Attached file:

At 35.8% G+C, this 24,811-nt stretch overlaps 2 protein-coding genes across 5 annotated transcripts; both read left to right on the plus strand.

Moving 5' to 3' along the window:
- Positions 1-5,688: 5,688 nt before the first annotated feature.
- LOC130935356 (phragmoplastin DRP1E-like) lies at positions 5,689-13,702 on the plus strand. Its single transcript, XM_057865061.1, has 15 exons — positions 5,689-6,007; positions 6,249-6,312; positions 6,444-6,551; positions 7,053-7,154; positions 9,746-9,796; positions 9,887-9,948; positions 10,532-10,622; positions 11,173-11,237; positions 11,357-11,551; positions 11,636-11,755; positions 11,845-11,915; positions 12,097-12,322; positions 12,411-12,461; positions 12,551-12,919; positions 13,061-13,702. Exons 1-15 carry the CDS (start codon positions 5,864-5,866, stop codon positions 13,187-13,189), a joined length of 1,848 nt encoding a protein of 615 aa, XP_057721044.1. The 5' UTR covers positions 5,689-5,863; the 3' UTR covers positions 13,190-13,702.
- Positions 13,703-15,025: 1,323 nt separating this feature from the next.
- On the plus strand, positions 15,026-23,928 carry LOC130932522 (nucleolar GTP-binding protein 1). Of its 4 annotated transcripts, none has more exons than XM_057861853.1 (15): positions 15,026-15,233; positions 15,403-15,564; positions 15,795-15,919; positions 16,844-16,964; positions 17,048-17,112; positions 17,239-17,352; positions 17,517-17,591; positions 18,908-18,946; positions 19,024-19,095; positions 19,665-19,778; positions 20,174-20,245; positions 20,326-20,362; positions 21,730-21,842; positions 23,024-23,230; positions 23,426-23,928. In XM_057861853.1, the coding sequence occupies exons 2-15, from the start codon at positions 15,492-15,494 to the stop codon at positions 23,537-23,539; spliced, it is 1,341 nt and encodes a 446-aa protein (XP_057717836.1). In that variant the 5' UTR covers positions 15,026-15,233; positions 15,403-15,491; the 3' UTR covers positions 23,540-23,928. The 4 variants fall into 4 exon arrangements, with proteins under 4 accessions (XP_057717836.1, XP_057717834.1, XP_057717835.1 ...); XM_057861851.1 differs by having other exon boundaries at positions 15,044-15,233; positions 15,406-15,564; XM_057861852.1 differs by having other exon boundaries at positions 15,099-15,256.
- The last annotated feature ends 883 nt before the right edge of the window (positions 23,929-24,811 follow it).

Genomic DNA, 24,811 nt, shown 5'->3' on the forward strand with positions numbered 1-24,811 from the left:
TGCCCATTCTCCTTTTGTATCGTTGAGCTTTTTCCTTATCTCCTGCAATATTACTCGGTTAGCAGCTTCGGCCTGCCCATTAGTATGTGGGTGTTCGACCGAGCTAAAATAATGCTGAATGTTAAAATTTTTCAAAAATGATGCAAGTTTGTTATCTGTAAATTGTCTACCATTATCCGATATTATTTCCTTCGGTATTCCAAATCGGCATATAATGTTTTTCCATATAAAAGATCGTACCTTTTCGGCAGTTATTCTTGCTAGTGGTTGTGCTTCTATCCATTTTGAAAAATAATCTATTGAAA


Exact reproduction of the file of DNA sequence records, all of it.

At 35.8% G+C, this 24,811-nt stretch overlaps 2 protein-coding genes across 5 annotated transcripts; both read left to right on the plus strand.

Moving 5' to 3' along the window:
- Positions 1-5,688: 5,688 nt before the first annotated feature.
- LOC130935356 (phragmoplastin DRP1E-like) lies at positions 5,689-13,702 on the plus strand. Its single transcript, XM_057865061.1, has 15 exons — positions 5,689-6,007; positions 6,249-6,312; positions 6,444-6,551; positions 7,053-7,154; positions 9,746-9,796; positions 9,887-9,948; positions 10,532-10,622; positions 11,173-11,237; positions 11,357-11,551; positions 11,636-11,755; positions 11,845-11,915; positions 12,097-12,322; positions 12,411-12,461; positions 12,551-12,919; positions 13,061-13,702. Exons 1-15 carry the CDS (start codon positions 5,864-5,866, stop codon positions 13,187-13,189), a joined length of 1,848 nt encoding a protein of 615 aa, XP_057721044.1. The 5' UTR covers positions 5,689-5,863; the 3' UTR covers positions 13,190-13,702.
- Positions 13,703-15,025: 1,323 nt separating this feature from the next.
- On the plus strand, positions 15,026-23,928 carry LOC130932522 (nucleolar GTP-binding protein 1). Of its 4 annotated transcripts, none has more exons than XM_057861853.1 (15): positions 15,026-15,233; positions 15,403-15,564; positions 15,795-15,919; positions 16,844-16,964; positions 17,048-17,112; positions 17,239-17,352; positions 17,517-17,591; positions 18,908-18,946; positions 19,024-19,095; positions 19,665-19,778; positions 20,174-20,245; positions 20,326-20,362; positions 21,730-21,842; positions 23,024-23,230; positions 23,426-23,928. In XM_057861853.1, the coding sequence occupies exons 2-15, from the start codon at positions 15,492-15,494 to the stop codon at positions 23,537-23,539; spliced, it is 1,341 nt and encodes a 446-aa protein (XP_057717836.1). In that variant the 5' UTR covers positions 15,026-15,233; positions 15,403-15,491; the 3' UTR covers positions 23,540-23,928. The 4 variants fall into 4 exon arrangements, with proteins under 4 accessions (XP_057717836.1, XP_057717834.1, XP_057717835.1 ...); XM_057861851.1 differs by having other exon boundaries at positions 15,044-15,233; positions 15,406-15,564; XM_057861852.1 differs by having other exon boundaries at positions 15,099-15,256.
- The last annotated feature ends 883 nt before the right edge of the window (positions 23,929-24,811 follow it).

Genomic DNA, 24,811 nt, shown 5'->3' on the forward strand with positions numbered 1-24,811 from the left:
TGCCCATTCTCCTTTTGTATCGTTGAGCTTTTTCCTTATCTCCTGCAATATTACTCGGTTAGCAGCTTCGGCCTGCCCATTAGTATGTGGGTGTTCGACCGAGCTAAAATAATGCTGAATGTTAAAATTTTTCAAAAATGATGCAAGTTTGTTATCTGTAAATTGTCTACCATTATCCGATATTATTTCCTTCGGTATTCCAAATCGGCATATAATGTTTTTCCATATAAAAGATCGTACCTTTTCGGCAGTTATTCTTGCTAGTGGTTGTGCTTCTATCCATTTTGAAAAATAATCTATTGAAA